Nashville .. Ive seen you mention that chain a few times , and its on of the things I,m interested in because the regular chain is too wide for the sprockets too begin with .
Its sloppy and noisy ... i don,t like it . That trike chain seems worth looking into .
On a note to the pedaling with the motor off , I,m not too convinced that anyones bike will pedal just as easy with the clutch simply disengaged . Fact is , you are still turning extra sprockets ( in an overdrive condition ) .
I was toying with the idea of gutting a motor for the clutch parts to build a clutched sprocket for the wheel on the motor side ( too broke to experiment )
Dan .. ya , really if you think about it , all a clutch is , is a brake .
I came up with a way to do it , but not simply by using a coaster brake ( thats gonna take some experimentation ) . but theres got to be a way of easily converting the brake to a clutch . Like i said before , cancelling the brake is the tricky part . My thought is , as soon as you let off the gas , and the wheel turns more than the sprocket , it should cancel the brake ( but ... the way it is , that works for the original sprocket on the right side )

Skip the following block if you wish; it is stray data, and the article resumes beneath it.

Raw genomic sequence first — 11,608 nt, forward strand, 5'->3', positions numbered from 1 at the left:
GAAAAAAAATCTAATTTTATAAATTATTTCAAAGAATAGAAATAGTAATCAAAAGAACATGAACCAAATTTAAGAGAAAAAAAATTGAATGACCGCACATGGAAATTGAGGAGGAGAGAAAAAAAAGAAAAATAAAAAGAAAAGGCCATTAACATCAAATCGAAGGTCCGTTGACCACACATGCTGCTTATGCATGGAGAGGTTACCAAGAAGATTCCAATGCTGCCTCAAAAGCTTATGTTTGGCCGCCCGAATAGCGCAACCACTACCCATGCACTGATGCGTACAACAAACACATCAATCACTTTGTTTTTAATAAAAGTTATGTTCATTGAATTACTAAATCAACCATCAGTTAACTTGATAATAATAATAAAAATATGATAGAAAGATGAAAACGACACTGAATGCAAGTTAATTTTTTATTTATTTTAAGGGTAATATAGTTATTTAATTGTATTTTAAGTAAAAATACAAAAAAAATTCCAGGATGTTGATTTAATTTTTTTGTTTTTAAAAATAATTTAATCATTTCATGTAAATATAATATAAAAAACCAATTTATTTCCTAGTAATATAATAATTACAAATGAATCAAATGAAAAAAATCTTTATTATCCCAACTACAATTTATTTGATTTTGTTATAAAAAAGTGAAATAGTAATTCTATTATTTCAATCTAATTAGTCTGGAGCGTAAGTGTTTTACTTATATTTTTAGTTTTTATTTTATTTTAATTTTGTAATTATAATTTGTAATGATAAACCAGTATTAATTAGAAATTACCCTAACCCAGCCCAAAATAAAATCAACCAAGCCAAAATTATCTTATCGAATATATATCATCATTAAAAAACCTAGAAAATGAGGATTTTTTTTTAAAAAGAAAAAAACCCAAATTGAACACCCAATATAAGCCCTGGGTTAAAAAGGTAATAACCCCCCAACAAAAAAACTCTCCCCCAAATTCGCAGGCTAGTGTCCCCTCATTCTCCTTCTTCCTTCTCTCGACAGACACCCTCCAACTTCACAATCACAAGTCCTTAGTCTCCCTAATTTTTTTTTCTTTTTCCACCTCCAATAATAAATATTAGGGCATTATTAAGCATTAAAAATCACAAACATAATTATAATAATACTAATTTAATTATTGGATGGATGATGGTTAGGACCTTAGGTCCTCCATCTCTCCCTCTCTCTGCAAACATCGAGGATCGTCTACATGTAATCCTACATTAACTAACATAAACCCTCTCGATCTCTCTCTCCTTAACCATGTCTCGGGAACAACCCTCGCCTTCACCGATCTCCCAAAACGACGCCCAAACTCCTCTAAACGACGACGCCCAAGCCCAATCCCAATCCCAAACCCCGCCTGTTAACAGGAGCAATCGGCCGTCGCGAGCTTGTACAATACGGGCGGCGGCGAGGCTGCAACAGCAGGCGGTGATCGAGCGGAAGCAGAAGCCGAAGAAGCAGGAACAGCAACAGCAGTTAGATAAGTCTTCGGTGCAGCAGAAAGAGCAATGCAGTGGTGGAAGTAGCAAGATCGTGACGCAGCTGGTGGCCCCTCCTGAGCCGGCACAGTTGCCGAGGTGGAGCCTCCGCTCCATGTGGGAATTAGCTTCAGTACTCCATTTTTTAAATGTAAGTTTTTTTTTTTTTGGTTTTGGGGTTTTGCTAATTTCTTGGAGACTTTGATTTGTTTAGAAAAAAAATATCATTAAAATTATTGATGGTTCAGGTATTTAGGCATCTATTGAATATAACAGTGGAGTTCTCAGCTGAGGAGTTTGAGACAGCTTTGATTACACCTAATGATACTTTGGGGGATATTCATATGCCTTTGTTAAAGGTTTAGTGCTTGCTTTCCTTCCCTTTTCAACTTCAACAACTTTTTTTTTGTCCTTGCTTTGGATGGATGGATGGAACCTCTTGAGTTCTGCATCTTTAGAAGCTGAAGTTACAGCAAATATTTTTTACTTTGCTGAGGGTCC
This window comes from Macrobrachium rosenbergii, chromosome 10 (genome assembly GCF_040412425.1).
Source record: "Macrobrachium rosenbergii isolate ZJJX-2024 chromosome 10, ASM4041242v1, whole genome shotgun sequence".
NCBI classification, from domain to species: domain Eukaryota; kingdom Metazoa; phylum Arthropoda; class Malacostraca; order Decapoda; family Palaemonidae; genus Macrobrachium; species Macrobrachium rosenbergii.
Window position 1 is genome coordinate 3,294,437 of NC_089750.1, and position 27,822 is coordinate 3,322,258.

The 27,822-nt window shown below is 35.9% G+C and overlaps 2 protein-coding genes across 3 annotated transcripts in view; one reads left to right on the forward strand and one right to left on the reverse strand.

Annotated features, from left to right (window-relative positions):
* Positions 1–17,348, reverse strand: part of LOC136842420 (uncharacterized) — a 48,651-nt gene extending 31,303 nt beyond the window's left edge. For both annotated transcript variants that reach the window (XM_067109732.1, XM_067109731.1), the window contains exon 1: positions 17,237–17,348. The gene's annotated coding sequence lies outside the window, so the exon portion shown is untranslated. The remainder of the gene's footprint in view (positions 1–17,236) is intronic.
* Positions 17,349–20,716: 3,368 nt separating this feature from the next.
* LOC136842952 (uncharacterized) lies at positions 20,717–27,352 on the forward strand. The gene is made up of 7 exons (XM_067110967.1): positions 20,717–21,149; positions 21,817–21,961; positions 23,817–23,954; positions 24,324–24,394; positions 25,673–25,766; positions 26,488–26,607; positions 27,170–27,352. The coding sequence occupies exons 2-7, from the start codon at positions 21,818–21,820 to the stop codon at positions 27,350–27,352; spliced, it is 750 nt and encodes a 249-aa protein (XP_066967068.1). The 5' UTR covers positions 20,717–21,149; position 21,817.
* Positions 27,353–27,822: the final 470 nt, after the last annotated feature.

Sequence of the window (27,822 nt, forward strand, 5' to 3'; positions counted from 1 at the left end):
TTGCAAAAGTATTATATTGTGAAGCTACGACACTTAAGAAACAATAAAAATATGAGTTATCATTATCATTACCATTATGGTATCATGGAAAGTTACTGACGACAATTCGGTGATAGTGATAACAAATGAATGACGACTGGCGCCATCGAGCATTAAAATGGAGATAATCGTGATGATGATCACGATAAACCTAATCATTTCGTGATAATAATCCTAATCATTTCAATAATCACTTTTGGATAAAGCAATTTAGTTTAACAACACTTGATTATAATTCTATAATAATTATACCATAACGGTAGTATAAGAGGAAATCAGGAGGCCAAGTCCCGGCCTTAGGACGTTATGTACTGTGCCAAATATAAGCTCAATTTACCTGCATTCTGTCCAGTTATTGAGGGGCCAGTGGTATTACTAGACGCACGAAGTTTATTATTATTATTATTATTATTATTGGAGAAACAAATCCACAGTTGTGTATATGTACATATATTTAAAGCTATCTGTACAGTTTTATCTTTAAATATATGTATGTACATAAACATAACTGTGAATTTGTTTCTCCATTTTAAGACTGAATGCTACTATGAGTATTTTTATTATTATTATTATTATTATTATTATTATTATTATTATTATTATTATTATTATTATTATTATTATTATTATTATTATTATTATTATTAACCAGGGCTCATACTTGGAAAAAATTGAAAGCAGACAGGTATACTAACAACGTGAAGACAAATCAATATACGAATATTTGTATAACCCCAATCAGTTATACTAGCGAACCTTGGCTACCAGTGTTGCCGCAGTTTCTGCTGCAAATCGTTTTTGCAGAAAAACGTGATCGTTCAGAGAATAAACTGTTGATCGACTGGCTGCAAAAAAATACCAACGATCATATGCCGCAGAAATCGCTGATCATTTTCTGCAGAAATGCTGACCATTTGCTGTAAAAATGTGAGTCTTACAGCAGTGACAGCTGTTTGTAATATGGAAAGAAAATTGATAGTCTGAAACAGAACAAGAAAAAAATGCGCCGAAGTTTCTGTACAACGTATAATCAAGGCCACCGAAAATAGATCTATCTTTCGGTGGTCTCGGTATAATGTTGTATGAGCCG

Note .. the concept is this .. pedal the bike to speed .. pedal bacwards asif to use a coaster brake .. this locks the left sprocket ( from freewheeling ) and kicks the motor over ... then it releases , allowing the wheel to freewheel again .
Advantages .. it makes the engine clutch redundant ( no need to disengage it at all )
With a freewheeling design , you can coast down a very long hill without needing to turn off the engine ( you won,t run the engine in a dry overdriven condition )
The motor will not slow the bike down when you let off the gas , increasing your milage
Possible disadvantages , the motor will not slow the bike down when you let off the gas , ( i kinda like engine braking ... I,m used to standard )
Excesive impact wear on the oneway bearing .